One of the most ground-shaking announcements in years for weekly Dirt Modified racing in Central New York was made on Labor Day Monday. Both Fulton Speedway which hosts Saturday night racing and Utica-Rome Speedway which is unique as a Sunday track, both announced that they will be dropping their headlining Big-Block Modified divisions and moving to the 358 Small-Block Modifieds, effective at the beginning of both track’s 2018 seasons.
Fulton’s sister track Brewerton Speedway, both under the ownership of John Wight, will continue to host Big-Block Modified racing as a part of their Friday night program.
Fulton/Brewerton Marketing Director Cory Reed explained that the decision was not because of a lack of cars at the top level, but rather too many below.
“It’s probably looking five years down the road, more so than it is for next year. The overall inherent cost of a Small-Block is less than a Big-Block Modified,” Reed said. “Once you have a Big-Block, the costs are probably the same, but to get in as a whole to be top notch, is a significant amount of money. We’ve never been ones who tell people how to spend their money. The challenge we’re running into, we actually have a really good problem at our tracks, we have a gazillion Crate 602 Sportsman Modifieds.
“We have consistently had 45-60 every week in our primary class. The challenge is there is no outlet for them to go to the Big-Blocks. It’s extremely cost prohibitive and daunting to go from a $3,500 engine to a $30,000 to $40,000 engine, it happens very rarely. Where the Small-Block is not going to be as big a transition as how they drive it and the economics to try and get out of it. We hope this will take the flood of Sportsman and take the upper five to ten percent that have been wanting to move to something else. They were going to fade away or go to Sprint Cars if we didn’t do something else.”
Meanwhile, to the Southeast at Utica-Rome Speedway, track owner Bill Shea has been looking to get a boost for the top division which has been Big-Blocks for many years. While he has seriously considered a change to 358 Small-Blocks, it wasn’t until he had talked with Fulton owner John Wight about his plans for change, that the time seemed right.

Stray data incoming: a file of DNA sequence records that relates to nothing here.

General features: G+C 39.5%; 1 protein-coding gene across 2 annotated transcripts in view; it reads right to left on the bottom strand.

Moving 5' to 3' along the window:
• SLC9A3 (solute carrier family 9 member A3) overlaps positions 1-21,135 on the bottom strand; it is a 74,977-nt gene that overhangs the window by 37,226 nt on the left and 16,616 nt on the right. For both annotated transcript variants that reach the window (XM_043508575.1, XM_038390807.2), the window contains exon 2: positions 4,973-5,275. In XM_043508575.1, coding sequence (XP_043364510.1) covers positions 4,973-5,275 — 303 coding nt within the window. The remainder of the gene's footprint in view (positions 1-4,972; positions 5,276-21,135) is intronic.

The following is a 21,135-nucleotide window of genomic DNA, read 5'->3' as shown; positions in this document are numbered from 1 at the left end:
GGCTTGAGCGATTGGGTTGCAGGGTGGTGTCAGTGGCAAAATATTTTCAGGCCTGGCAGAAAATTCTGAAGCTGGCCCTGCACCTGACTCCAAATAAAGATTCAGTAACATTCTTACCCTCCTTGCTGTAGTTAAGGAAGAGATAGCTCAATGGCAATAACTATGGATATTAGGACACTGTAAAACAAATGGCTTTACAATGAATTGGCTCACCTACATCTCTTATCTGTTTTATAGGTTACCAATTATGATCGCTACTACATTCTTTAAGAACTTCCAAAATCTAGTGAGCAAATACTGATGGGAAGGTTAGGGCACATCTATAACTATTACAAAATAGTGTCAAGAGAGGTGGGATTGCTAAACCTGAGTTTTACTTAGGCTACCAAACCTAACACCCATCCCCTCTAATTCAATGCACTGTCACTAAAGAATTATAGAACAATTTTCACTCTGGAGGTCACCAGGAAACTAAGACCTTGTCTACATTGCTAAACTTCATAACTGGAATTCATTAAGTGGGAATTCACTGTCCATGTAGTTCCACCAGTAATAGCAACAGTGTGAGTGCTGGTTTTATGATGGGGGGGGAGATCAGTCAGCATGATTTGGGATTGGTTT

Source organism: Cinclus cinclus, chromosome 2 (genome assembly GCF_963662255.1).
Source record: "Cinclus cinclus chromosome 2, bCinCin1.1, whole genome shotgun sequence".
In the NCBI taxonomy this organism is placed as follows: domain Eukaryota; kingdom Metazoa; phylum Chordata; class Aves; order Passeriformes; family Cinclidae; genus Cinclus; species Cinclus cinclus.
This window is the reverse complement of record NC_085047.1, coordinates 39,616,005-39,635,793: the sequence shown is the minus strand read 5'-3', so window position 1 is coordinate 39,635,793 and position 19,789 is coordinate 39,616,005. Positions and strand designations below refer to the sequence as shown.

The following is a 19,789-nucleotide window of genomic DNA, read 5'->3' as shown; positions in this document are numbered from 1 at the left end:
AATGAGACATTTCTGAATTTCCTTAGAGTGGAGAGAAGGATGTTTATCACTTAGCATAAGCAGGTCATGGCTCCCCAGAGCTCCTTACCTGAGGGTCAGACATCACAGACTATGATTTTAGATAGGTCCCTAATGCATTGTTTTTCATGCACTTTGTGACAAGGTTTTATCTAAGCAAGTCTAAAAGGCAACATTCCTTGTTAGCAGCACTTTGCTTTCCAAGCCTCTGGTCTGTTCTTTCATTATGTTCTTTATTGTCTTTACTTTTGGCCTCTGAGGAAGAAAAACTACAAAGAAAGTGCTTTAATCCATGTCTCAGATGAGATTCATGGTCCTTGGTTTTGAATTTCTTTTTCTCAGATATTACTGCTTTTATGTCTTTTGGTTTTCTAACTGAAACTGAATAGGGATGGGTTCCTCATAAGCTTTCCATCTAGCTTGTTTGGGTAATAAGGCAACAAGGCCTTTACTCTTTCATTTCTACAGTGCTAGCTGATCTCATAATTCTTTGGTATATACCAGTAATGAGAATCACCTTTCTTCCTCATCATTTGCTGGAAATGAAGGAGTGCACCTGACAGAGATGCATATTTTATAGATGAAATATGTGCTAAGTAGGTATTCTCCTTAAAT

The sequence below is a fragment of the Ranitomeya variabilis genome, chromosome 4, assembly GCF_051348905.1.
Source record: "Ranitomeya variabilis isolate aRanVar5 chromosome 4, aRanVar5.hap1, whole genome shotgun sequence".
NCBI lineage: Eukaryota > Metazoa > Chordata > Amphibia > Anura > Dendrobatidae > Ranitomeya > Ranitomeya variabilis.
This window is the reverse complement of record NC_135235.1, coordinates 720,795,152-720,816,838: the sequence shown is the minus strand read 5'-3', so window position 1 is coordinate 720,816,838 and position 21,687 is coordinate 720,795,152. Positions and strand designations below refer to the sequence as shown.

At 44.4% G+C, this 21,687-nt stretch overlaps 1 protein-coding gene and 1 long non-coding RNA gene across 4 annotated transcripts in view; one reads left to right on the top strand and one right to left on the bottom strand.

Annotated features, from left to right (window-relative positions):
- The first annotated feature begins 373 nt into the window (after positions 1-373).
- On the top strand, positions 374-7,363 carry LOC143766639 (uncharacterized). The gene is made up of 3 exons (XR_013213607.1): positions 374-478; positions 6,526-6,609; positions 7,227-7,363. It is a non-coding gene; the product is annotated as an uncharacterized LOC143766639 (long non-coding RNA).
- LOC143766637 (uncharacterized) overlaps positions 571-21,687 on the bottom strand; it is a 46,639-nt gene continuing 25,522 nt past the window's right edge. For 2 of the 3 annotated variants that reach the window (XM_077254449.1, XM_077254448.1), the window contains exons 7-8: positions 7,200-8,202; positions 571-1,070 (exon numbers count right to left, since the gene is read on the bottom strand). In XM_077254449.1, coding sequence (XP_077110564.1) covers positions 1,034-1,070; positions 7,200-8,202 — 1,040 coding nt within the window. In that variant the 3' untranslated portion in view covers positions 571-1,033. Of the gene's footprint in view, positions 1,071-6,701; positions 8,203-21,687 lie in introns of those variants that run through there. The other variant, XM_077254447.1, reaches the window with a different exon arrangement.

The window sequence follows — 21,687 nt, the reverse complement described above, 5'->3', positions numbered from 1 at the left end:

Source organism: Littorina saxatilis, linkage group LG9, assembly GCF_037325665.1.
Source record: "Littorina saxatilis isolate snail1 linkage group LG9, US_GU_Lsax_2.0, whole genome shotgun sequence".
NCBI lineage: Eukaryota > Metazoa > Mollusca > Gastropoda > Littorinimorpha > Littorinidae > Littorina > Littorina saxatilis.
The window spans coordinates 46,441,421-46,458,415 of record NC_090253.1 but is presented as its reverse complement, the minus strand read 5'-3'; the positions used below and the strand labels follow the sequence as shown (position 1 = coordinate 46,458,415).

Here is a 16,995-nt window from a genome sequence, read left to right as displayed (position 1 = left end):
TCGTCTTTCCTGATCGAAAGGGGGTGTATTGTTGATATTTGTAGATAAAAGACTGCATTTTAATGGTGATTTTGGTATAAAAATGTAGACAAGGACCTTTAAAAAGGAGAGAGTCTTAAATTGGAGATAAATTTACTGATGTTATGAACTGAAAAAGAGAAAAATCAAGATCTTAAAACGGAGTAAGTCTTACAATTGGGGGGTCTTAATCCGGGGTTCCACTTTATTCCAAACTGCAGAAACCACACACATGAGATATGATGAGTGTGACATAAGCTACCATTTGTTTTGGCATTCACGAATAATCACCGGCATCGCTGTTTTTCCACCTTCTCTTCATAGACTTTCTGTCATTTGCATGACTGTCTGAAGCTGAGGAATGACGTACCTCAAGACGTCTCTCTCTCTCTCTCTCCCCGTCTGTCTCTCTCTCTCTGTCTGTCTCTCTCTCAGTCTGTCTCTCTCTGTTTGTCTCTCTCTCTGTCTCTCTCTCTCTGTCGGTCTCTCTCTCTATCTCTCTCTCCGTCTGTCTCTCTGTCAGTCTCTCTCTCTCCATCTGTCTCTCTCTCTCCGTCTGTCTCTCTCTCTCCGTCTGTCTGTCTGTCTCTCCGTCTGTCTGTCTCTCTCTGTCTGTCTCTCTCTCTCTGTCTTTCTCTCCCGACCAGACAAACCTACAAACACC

“A few years ago, we were a NASCAR track and we were struggling to get Big-Blocks. I’ve always been a fan of 358 racing, because Utica-Rome back in the day before I owned the track was a 358 track, along with Brewerton and Fulton,” Shea explained. “There was always a lot of good race cars and a lot of good racing. Ten years ago, I owned a race car with a guy driving it, started out as a Small-Block and went to a Big-Block. I was amazed at the cost of it, not only for the motor, but the wear and tear on the car because of all the horsepower you’re putting threw the drivetrain.
“I’ve been thinking about Small-Blocks for a long time, I considered making the change a year ago, but I couldn’t be on an island by myself here. I needed another track to do such. We had two 358 races with King of Dirt at Utica-Rome this year, we had 42 cars at one and 33 at the other. John Wight, it caught his attention and he asked if I had thought about doing that permanently. I said yes and he said he wants to do it at Fulton, so that’s how it happened.”
Since Monday’s announcement, Shea has been hearing back from teams at all levels of competition at U-R, including the Sportsman class, where like Fulton & Brewerton, has also grown large with no direct step up. Though the response has been mostly positive, there are some Big-Block teams that are feeling left out that still want to race weekly on Sunday’s.